Strategically flexible companies will use outsourcing to try out and adopt new business models more frequently, and in smaller bites. They may use outsourcing for transformation when their company has no better option, but they will also use it for innovation all the time. If transformational outsourcing makes a one-time
How would this work? Transformational outsourcing fills the gap between M&A activity and alliances in the CEO toolbox for strategic combinations (see Exhibit 12.3). It holds some advantages over both. Unlike an acquisition, executives need not buy a whole side of beef to get the tenderloin. They can secure precisely the operating capabilities and assets they need to execute their strategy—and ensure that the people with the know-how are leading them. In addition, because of the special structure involved in outsourcing, they are far more likely to actually achieve their objectives than with either an acquisition or a strategic alliance. So let’s
Exhibit 12.3: Outsourcing sits between alliances and acquisitions in the CEO’s strategic toolbox.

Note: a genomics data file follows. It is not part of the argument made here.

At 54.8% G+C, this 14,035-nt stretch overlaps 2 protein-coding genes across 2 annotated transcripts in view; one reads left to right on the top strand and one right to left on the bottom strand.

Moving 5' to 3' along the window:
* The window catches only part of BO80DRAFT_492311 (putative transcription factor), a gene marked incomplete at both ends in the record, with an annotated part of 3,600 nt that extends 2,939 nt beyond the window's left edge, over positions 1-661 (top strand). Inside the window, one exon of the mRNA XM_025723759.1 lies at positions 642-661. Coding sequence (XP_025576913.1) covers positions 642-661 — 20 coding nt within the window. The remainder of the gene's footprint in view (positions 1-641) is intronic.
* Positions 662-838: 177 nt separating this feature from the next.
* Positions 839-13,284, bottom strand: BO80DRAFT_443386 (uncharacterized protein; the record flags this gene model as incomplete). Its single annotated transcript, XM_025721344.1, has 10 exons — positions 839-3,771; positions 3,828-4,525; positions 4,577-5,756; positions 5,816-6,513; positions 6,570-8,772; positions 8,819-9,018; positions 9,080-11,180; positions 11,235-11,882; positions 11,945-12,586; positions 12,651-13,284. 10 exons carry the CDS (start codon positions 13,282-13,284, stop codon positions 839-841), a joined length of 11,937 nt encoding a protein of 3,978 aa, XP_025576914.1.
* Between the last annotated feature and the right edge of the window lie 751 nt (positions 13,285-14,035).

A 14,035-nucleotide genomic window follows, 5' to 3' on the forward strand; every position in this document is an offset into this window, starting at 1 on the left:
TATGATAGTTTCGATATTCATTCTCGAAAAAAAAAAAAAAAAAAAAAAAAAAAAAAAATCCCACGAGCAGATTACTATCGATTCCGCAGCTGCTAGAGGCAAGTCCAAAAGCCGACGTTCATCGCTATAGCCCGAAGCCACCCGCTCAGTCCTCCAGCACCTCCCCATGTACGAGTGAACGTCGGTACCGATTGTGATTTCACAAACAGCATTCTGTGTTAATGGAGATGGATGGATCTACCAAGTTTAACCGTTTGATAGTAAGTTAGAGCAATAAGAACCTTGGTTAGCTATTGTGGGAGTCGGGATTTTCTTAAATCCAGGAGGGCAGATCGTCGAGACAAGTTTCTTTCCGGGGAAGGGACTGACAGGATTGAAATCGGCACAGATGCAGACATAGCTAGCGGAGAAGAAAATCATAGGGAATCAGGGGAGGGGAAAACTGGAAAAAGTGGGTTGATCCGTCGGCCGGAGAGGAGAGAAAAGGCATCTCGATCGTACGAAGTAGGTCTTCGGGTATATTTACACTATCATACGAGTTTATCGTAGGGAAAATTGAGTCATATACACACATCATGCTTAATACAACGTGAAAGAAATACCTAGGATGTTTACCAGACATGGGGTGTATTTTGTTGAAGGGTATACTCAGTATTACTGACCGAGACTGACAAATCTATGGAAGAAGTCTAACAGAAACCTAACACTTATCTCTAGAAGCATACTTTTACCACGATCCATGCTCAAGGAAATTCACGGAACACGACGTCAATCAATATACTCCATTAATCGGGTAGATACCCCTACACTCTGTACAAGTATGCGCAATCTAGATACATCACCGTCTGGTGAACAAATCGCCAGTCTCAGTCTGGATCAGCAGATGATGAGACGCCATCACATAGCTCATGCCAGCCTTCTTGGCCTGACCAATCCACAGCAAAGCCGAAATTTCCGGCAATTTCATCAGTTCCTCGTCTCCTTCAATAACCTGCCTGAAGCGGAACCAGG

All of these techniques for revamping an organization’s portfolio of capabilities share a common assumption—one that limits them. They equate one organizational unit with one way of working. In short, they assume that business models are
This assumption fails to recognize the natural and inherent flexibility of people in organizations. Instead of seeing only the organizational structure, with its rules, roles, and boundaries, we should be looking first at the intrinsically variable capabilities of people working in groups and leverage their
Let me use an organic example. When researchers first started
When executives need to implement change, most rely on their favorite lever, organizational structure. They spin off separate business units to